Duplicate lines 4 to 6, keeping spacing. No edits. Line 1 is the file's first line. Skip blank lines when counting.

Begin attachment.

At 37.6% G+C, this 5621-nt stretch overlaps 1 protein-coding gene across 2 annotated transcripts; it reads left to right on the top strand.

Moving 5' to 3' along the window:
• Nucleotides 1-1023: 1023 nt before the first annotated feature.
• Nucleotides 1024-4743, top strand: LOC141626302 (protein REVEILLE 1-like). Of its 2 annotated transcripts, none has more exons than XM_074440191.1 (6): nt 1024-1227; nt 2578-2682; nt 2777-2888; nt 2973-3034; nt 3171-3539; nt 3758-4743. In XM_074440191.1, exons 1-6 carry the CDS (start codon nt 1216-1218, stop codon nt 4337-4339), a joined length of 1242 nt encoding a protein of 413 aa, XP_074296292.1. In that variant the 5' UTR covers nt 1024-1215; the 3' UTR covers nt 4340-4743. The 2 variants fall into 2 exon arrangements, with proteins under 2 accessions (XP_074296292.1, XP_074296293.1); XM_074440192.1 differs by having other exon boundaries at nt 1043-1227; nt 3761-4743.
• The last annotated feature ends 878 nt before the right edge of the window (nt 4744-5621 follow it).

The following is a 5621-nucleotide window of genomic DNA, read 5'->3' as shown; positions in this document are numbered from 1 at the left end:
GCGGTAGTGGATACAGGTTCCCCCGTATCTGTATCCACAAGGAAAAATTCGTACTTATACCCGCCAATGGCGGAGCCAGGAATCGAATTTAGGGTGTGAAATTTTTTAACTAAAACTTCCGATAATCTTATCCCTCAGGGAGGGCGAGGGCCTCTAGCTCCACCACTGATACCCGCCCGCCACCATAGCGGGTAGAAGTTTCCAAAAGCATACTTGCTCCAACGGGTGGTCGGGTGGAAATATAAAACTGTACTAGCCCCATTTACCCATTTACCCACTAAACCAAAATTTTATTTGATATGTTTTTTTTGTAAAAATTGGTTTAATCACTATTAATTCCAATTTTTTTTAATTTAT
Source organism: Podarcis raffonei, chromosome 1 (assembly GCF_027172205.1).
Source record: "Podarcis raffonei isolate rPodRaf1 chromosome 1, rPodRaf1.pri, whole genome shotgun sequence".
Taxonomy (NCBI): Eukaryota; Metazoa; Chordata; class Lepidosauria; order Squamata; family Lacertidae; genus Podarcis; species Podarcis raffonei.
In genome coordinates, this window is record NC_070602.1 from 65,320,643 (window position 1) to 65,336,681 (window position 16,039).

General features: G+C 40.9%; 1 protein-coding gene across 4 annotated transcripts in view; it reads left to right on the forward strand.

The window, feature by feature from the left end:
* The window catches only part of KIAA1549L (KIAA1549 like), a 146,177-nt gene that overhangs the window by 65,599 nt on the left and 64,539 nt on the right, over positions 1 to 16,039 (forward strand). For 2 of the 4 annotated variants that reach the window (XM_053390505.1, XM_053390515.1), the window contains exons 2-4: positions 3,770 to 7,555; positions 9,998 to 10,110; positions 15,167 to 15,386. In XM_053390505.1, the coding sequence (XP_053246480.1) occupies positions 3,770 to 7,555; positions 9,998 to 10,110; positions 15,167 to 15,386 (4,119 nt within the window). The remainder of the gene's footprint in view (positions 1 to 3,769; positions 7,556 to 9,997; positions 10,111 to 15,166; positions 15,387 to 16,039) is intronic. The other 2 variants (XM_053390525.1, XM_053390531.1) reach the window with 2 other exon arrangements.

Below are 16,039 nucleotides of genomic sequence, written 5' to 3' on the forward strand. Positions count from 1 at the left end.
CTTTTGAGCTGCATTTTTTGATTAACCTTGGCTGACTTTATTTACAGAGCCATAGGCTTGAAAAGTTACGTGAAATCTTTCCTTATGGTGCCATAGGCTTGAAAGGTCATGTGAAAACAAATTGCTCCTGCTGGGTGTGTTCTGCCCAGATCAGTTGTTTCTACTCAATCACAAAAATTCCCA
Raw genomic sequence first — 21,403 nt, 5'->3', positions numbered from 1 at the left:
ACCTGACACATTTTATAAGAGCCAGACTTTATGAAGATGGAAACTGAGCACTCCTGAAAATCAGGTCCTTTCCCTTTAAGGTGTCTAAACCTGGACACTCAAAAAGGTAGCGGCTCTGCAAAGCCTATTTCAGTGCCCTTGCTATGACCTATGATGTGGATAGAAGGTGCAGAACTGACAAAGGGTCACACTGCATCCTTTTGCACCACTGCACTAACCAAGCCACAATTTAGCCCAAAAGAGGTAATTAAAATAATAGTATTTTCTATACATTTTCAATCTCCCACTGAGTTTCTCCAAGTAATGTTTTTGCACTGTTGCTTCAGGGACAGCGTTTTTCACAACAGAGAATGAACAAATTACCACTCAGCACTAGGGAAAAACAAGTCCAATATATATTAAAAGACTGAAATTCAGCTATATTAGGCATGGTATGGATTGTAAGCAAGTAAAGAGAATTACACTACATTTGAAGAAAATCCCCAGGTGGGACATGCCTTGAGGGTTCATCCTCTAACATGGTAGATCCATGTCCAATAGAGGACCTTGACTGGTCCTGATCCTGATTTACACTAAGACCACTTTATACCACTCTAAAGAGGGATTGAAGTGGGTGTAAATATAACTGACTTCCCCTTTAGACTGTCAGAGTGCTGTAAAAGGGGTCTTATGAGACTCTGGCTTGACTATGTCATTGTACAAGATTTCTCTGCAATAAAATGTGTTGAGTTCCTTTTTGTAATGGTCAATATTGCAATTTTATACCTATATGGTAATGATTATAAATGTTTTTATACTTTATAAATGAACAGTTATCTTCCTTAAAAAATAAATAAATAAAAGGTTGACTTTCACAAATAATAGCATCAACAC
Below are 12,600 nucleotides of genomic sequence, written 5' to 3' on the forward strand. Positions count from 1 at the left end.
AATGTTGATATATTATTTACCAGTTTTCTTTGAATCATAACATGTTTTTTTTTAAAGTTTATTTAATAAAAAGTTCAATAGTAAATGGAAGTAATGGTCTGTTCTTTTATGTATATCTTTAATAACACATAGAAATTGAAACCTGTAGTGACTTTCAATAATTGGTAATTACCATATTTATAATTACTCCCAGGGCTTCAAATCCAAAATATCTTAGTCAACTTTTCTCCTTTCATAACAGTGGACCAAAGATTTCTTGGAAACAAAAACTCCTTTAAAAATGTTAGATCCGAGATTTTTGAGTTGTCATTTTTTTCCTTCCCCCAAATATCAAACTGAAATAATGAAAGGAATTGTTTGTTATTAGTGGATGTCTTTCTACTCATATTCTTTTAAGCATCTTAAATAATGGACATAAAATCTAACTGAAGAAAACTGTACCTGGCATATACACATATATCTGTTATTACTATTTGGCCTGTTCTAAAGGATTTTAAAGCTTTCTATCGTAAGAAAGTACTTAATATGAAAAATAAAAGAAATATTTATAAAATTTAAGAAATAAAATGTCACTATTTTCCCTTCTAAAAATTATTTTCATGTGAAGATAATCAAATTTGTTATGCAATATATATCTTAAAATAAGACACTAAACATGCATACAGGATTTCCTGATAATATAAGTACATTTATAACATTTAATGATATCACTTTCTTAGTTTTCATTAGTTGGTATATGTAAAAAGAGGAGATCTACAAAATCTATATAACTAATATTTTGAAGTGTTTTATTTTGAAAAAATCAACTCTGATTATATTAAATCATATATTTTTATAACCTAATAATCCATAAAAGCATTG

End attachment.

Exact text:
• Nucleotides 1024-4743, top strand: LOC141626302 (protein REVEILLE 1-like). Of its 2 annotated transcripts, none has more exons than XM_074440191.1 (6): nt 1024-1227; nt 2578-2682; nt 2777-2888; nt 2973-3034; nt 3171-3539; nt 3758-4743. In XM_074440191.1, exons 1-6 carry the CDS (start codon nt 1216-1218, stop codon nt 4337-4339), a joined length of 1242 nt encoding a protein of 413 aa, XP_074296292.1. In that variant the 5' UTR covers nt 1024-1215; the 3' UTR covers nt 4340-4743. The 2 variants fall into 2 exon arrangements, with proteins under 2 accessions (XP_074296292.1, XP_074296293.1); XM_074440192.1 differs by having other exon boundaries at nt 1043-1227; nt 3761-4743.
• The last annotated feature ends 878 nt before the right edge of the window (nt 4744-5621 follow it).

The following is a 5621-nucleotide window of genomic DNA, read 5'->3' as shown; positions in this document are numbered from 1 at the left end: